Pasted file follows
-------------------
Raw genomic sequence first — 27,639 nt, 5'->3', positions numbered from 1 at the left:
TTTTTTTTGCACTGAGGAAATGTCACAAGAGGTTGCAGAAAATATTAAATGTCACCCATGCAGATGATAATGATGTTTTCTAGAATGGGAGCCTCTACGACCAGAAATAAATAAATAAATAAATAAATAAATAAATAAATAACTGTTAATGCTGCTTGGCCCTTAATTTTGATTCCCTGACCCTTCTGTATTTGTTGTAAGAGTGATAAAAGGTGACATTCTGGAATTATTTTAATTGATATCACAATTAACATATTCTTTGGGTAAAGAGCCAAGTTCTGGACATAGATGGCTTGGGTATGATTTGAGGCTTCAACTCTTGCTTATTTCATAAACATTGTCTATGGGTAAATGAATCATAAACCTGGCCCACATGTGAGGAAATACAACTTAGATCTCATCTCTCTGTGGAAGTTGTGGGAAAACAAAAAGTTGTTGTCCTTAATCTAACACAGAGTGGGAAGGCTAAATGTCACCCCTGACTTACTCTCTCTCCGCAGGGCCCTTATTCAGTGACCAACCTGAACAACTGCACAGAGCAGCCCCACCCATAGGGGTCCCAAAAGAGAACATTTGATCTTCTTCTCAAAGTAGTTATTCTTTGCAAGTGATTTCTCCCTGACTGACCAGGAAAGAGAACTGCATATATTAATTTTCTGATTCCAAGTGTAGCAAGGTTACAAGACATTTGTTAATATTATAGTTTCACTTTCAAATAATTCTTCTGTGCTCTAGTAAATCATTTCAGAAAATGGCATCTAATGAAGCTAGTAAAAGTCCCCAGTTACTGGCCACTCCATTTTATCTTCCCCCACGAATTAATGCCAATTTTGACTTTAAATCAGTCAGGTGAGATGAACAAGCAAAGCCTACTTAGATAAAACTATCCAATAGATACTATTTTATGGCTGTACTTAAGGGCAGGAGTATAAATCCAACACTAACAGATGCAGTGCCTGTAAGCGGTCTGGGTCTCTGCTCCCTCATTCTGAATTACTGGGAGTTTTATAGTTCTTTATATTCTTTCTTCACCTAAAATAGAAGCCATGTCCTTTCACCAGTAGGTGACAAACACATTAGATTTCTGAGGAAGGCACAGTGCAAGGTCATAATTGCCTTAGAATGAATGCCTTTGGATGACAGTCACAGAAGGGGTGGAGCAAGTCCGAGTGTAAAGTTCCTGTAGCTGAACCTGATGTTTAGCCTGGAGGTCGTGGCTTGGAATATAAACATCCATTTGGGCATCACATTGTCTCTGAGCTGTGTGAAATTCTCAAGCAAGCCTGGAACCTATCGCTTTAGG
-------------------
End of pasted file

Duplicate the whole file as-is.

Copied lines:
Raw genomic sequence first — 27,639 nt, 5'->3', positions numbered from 1 at the left:
TTTTTTTTGCACTGAGGAAATGTCACAAGAGGTTGCAGAAAATATTAAATGTCACCCATGCAGATGATAATGATGTTTTCTAGAATGGGAGCCTCTACGACCAGAAATAAATAAATAAATAAATAAATAAATAAATAAATAACTGTTAATGCTGCTTGGCCCTTAATTTTGATTCCCTGACCCTTCTGTATTTGTTGTAAGAGTGATAAAAGGTGACATTCTGGAATTATTTTAATTGATATCACAATTAACATATTCTTTGGGTAAAGAGCCAAGTTCTGGACATAGATGGCTTGGGTATGATTTGAGGCTTCAACTCTTGCTTATTTCATAAACATTGTCTATGGGTAAATGAATCATAAACCTGGCCCACATGTGAGGAAATACAACTTAGATCTCATCTCTCTGTGGAAGTTGTGGGAAAACAAAAAGTTGTTGTCCTTAATCTAACACAGAGTGGGAAGGCTAAATGTCACCCCTGACTTACTCTCTCTCCGCAGGGCCCTTATTCAGTGACCAACCTGAACAACTGCACAGAGCAGCCCCACCCATAGGGGTCCCAAAAGAGAACATTTGATCTTCTTCTCAAAGTAGTTATTCTTTGCAAGTGATTTCTCCCTGACTGACCAGGAAAGAGAACTGCATATATTAATTTTCTGATTCCAAGTGTAGCAAGGTTACAAGACATTTGTTAATATTATAGTTTCACTTTCAAATAATTCTTCTGTGCTCTAGTAAATCATTTCAGAAAATGGCATCTAATGAAGCTAGTAAAAGTCCCCAGTTACTGGCCACTCCATTTTATCTTCCCCCACGAATTAATGCCAATTTTGACTTTAAATCAGTCAGGTGAGATGAACAAGCAAAGCCTACTTAGATAAAACTATCCAATAGATACTATTTTATGGCTGTACTTAAGGGCAGGAGTATAAATCCAACACTAACAGATGCAGTGCCTGTAAGCGGTCTGGGTCTCTGCTCCCTCATTCTGAATTACTGGGAGTTTTATAGTTCTTTATATTCTTTCTTCACCTAAAATAGAAGCCATGTCCTTTCACCAGTAGGTGACAAACACATTAGATTTCTGAGGAAGGCACAGTGCAAGGTCATAATTGCCTTAGAATGAATGCCTTTGGATGACAGTCACAGAAGGGGTGGAGCAAGTCCGAGTGTAAAGTTCCTGTAGCTGAACCTGATGTTTAGCCTGGAGGTCGTGGCTTGGAATATAAACATCCATTTGGGCATCACATTGTCTCTGAGCTGTGTGAAATTCTCAAGCAAGCCTGGAACCTATCGCTTTAGG